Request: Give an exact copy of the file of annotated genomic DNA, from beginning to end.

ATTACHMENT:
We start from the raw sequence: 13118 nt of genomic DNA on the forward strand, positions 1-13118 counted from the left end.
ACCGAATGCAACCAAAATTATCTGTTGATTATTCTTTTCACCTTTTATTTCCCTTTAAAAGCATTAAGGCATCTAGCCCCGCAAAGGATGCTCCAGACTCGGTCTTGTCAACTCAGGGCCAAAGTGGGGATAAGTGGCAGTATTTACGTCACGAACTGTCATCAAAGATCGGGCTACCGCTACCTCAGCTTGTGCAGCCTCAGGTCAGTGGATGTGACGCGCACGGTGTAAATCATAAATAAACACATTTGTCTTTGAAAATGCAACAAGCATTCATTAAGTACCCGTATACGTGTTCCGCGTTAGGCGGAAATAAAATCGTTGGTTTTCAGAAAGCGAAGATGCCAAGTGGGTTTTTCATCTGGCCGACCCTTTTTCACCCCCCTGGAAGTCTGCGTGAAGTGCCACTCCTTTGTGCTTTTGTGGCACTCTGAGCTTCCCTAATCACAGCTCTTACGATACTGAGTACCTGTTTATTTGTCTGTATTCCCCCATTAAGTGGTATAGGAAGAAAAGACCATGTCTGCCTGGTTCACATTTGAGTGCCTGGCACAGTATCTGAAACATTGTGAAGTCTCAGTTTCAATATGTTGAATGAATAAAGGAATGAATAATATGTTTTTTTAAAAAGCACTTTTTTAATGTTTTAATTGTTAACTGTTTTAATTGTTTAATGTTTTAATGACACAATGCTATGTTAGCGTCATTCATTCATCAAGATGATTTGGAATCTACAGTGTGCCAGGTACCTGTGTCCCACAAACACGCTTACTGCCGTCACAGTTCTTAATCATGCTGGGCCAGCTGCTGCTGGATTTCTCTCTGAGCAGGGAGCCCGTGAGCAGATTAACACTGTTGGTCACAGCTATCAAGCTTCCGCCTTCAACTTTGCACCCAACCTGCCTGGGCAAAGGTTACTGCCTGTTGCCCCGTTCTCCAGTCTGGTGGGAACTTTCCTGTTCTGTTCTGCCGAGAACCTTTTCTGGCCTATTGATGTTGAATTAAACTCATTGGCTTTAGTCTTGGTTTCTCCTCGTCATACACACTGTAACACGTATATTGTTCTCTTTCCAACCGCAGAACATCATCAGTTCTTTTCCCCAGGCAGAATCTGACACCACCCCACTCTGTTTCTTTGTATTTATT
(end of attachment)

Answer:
We start from the raw sequence: 13118 nt of genomic DNA on the forward strand, positions 1-13118 counted from the left end.
ACCGAATGCAACCAAAATTATCTGTTGATTATTCTTTTCACCTTTTATTTCCCTTTAAAAGCATTAAGGCATCTAGCCCCGCAAAGGATGCTCCAGACTCGGTCTTGTCAACTCAGGGCCAAAGTGGGGATAAGTGGCAGTATTTACGTCACGAACTGTCATCAAAGATCGGGCTACCGCTACCTCAGCTTGTGCAGCCTCAGGTCAGTGGATGTGACGCGCACGGTGTAAATCATAAATAAACACATTTGTCTTTGAAAATGCAACAAGCATTCATTAAGTACCCGTATACGTGTTCCGCGTTAGGCGGAAATAAAATCGTTGGTTTTCAGAAAGCGAAGATGCCAAGTGGGTTTTTCATCTGGCCGACCCTTTTTCACCCCCCTGGAAGTCTGCGTGAAGTGCCACTCCTTTGTGCTTTTGTGGCACTCTGAGCTTCCCTAATCACAGCTCTTACGATACTGAGTACCTGTTTATTTGTCTGTATTCCCCCATTAAGTGGTATAGGAAGAAAAGACCATGTCTGCCTGGTTCACATTTGAGTGCCTGGCACAGTATCTGAAACATTGTGAAGTCTCAGTTTCAATATGTTGAATGAATAAAGGAATGAATAATATGTTTTTTTAAAAAGCACTTTTTTAATGTTTTAATTGTTAACTGTTTTAATTGTTTAATGTTTTAATGACACAATGCTATGTTAGCGTCATTCATTCATCAAGATGATTTGGAATCTACAGTGTGCCAGGTACCTGTGTCCCACAAACACGCTTACTGCCGTCACAGTTCTTAATCATGCTGGGCCAGCTGCTGCTGGATTTCTCTCTGAGCAGGGAGCCCGTGAGCAGATTAACACTGTTGGTCACAGCTATCAAGCTTCCGCCTTCAACTTTGCACCCAACCTGCCTGGGCAAAGGTTACTGCCTGTTGCCCCGTTCTCCAGTCTGGTGGGAACTTTCCTGTTCTGTTCTGCCGAGAACCTTTTCTGGCCTATTGATGTTGAATTAAACTCATTGGCTTTAGTCTTGGTTTCTCCTCGTCATACACACTGTAACACGTATATTGTTCTCTTTCCAACCGCAGAACATCATCAGTTCTTTTCCCCAGGCAGAATCTGACACCACCCCACTCTGTTTCTTTGTATTTATT